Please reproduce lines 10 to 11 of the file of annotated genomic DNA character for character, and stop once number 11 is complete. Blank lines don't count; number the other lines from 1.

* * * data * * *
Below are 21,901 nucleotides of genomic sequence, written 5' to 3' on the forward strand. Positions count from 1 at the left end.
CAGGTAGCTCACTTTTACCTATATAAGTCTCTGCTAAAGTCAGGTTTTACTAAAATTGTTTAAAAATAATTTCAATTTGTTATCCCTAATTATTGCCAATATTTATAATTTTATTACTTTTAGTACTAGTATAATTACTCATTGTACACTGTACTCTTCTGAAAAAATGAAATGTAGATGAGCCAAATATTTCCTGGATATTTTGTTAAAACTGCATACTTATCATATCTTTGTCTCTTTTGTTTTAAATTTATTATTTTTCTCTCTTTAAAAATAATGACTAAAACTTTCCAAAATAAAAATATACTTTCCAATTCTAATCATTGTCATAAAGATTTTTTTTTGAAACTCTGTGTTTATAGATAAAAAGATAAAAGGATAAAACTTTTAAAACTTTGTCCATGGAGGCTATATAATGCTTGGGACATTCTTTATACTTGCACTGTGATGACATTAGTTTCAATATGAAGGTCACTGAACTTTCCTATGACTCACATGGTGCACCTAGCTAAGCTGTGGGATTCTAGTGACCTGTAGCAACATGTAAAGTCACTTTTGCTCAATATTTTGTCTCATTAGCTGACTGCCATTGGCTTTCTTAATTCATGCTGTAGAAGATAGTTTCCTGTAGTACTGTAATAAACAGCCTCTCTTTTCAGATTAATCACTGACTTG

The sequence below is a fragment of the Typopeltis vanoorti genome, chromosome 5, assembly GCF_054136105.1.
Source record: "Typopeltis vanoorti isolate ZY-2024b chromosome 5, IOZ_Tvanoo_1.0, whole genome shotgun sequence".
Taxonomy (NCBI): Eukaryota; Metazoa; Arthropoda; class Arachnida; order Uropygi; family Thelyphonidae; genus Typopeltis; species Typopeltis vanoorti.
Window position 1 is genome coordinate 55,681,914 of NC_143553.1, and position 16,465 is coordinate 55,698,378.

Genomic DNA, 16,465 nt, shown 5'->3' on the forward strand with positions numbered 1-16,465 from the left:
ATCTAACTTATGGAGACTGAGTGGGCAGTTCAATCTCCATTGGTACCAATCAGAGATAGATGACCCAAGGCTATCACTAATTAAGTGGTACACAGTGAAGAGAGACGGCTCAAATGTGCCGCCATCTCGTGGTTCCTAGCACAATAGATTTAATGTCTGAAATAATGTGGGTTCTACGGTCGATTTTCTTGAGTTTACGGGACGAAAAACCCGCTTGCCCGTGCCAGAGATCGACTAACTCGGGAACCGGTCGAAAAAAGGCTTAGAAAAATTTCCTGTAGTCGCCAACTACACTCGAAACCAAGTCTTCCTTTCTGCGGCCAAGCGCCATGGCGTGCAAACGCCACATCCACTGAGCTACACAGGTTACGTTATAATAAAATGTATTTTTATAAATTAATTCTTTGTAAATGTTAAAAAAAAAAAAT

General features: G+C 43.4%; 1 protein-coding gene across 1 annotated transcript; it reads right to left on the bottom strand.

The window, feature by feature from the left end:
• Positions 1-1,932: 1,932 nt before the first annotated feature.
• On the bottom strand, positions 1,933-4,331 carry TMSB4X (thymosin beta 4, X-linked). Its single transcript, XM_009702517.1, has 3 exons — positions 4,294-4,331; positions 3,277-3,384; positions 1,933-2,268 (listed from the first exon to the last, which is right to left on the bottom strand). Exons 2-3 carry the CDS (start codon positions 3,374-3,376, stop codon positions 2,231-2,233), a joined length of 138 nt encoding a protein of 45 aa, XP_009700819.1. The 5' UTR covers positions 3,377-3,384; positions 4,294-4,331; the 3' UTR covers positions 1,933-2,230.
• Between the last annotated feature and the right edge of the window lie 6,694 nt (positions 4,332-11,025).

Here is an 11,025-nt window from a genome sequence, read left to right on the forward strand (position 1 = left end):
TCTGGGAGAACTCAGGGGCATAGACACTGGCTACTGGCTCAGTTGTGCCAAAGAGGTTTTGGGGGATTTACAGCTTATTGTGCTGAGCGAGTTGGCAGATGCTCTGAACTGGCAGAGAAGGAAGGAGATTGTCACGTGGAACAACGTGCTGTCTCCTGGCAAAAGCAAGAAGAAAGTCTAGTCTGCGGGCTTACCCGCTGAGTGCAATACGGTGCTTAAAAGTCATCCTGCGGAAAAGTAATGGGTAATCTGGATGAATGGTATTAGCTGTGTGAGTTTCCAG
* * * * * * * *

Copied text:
The window, feature by feature from the left end:
• Positions 1-1,932: 1,932 nt before the first annotated feature.